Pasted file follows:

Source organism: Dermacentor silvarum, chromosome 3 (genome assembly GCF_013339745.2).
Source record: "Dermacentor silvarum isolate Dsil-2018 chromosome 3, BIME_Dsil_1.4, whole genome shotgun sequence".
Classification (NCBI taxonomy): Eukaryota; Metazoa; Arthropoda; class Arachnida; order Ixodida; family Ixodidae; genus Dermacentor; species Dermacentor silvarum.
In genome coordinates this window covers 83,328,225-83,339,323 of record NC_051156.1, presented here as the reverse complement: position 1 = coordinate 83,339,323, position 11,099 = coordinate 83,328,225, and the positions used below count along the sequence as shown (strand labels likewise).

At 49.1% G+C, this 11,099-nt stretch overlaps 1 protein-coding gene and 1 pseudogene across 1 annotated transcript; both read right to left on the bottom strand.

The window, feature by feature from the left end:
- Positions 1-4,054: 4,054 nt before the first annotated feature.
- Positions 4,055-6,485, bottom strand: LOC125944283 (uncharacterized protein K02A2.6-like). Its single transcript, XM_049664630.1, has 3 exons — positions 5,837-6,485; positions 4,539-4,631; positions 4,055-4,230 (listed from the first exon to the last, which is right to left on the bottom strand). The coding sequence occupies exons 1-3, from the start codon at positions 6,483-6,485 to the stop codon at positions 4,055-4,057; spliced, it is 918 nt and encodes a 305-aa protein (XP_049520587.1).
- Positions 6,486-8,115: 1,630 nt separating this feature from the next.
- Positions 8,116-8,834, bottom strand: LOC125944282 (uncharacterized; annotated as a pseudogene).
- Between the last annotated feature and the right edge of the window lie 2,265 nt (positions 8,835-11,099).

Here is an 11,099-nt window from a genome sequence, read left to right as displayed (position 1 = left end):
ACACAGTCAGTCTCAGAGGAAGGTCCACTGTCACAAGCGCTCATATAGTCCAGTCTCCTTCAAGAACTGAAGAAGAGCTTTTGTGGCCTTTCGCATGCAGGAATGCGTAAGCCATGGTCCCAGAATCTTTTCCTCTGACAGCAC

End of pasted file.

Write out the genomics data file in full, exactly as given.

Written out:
Source organism: Dermacentor silvarum, chromosome 3 (genome assembly GCF_013339745.2).
Source record: "Dermacentor silvarum isolate Dsil-2018 chromosome 3, BIME_Dsil_1.4, whole genome shotgun sequence".
Classification (NCBI taxonomy): Eukaryota; Metazoa; Arthropoda; class Arachnida; order Ixodida; family Ixodidae; genus Dermacentor; species Dermacentor silvarum.
In genome coordinates this window covers 83,328,225-83,339,323 of record NC_051156.1, presented here as the reverse complement: position 1 = coordinate 83,339,323, position 11,099 = coordinate 83,328,225, and the positions used below count along the sequence as shown (strand labels likewise).

At 49.1% G+C, this 11,099-nt stretch overlaps 1 protein-coding gene and 1 pseudogene across 1 annotated transcript; both read right to left on the bottom strand.

The window, feature by feature from the left end:
- Positions 1-4,054: 4,054 nt before the first annotated feature.
- Positions 4,055-6,485, bottom strand: LOC125944283 (uncharacterized protein K02A2.6-like). Its single transcript, XM_049664630.1, has 3 exons — positions 5,837-6,485; positions 4,539-4,631; positions 4,055-4,230 (listed from the first exon to the last, which is right to left on the bottom strand). The coding sequence occupies exons 1-3, from the start codon at positions 6,483-6,485 to the stop codon at positions 4,055-4,057; spliced, it is 918 nt and encodes a 305-aa protein (XP_049520587.1).
- Positions 6,486-8,115: 1,630 nt separating this feature from the next.
- Positions 8,116-8,834, bottom strand: LOC125944282 (uncharacterized; annotated as a pseudogene).
- Between the last annotated feature and the right edge of the window lie 2,265 nt (positions 8,835-11,099).

Here is an 11,099-nt window from a genome sequence, read left to right as displayed (position 1 = left end):
ACACAGTCAGTCTCAGAGGAAGGTCCACTGTCACAAGCGCTCATATAGTCCAGTCTCCTTCAAGAACTGAAGAAGAGCTTTTGTGGCCTTTCGCATGCAGGAATGCGTAAGCCATGGTCCCAGAATCTTTTCCTCTGACAGCAC